Last month Stephen Popick shared his home-grown budget spreadsheet with GRS readers. He listened to your suggestions and went back to the drawing board. Here is with an updated version.
Growing up, I was taught the importance of having a budget. It wasn’t until I finished college that I understood it. I started reading and listening to financial experts such as John Bogle, Clarke Howard, and a lot of folks in between. Their recurring themes were simply to save as much as you could, live below your means, and choose wisely how you spend your money.
Before I started with my Budget Sheet, which has evolved over the years (and which has been greatly enhanced for GRS), I always thought I budgeted well. Making an actual budget showed that, in fact, I did not. It’s amazing how far $50 can be stretched when you’re aware of it.
Based on your feedback, this second version of the Get Rich Slowly budget workbook has seen a lot of changes. Here’s a brief outline of what you’ll find inside.
These two worksheets — one for your budget, and one for your spouse’s budget — are designed to be highly customizable. The pale yellow, purple, and shaded green cells are the editable cells. They’ve been placed in accordance with the most likely expenditure pattern for their category.
Additionally, the Budgets are split between primary expenses and secondary expenses. For the most part, secondary expenses can be considered to be your splurge budget, broken down so you have an expectation of how it will be spent.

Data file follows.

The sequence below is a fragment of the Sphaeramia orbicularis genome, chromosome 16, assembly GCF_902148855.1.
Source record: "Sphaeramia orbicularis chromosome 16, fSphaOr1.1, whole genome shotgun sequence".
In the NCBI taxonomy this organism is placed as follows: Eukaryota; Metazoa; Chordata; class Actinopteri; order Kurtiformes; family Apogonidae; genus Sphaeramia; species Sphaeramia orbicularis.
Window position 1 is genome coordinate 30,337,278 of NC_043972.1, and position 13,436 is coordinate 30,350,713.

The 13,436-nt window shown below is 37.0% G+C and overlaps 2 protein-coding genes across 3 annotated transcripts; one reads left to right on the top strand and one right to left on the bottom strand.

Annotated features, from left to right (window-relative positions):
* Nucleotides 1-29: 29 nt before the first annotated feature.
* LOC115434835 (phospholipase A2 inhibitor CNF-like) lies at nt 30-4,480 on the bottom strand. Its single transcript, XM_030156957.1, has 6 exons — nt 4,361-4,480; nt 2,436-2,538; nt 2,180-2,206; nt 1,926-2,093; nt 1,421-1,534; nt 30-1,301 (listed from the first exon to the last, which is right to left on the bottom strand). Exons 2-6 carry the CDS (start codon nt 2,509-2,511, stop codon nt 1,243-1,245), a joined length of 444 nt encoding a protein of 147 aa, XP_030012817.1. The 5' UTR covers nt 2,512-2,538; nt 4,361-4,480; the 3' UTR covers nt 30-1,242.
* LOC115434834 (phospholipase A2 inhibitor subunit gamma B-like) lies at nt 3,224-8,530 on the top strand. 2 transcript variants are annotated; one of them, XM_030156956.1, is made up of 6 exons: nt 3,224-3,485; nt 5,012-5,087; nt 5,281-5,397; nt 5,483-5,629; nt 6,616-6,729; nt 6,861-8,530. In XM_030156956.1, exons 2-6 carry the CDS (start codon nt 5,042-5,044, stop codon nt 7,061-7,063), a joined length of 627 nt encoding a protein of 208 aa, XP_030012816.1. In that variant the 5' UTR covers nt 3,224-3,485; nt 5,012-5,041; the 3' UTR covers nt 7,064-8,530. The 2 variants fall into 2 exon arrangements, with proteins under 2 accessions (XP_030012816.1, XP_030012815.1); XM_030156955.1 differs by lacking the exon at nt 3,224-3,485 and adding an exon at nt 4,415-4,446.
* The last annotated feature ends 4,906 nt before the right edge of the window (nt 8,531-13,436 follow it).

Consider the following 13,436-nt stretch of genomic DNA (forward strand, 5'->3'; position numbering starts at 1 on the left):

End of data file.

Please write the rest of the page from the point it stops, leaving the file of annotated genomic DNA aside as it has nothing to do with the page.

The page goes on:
New users should enter their actual expenses first in the yellow/purple shaded cells, and then enter their income information (which should all be contained on your pay stub). The final budget line at the bottom of the sheet will tell you the balance. I recommend that the final balance be positive, but not overly so. For instance, having an excess balance of $5 a week yields a fudge factor, in case you can’t avoid that box of donuts and coffee with your coworkers.
The retirement planning sheet makes several assumptions that may or may not reflect reality. For instance, it assumes constant returns, steady inflation, etc, steady savings rate, etc. However, it is useful as a guide, to see how much and for how long it approximately takes to get to a certain savings point. Most of the data is auto-fed from the budget sheet. Users can change the rate of return of pre-tax and post-tax investment, the expected inflation rate, and their expected raise rate in the yellow shaded cells.
This simple tool will show the total cost of interest vs. principle, and how various schemes to pay off the mortgage will affect your bottom line. This is a simple form of analysis, and hopefully will become more advanced over time. Use our mortgage calculator to enter your information into the yellow shaded cells. When one position is paid off, you can note the year/month it ends and proceed to analyzing the remainder with a second pull.
This budget workbook continues to evolve. Thanks to all those who have already helped with some great ideas. Please feel free to ask questions or leave comments about the budget workbook here.
Stephen Popick holds a graduate degree in Economics from George Mason University and currently works as the Staff Statistician for a section within the US Department of Justice. Kudos to Popick for all his work on this spreadsheet!
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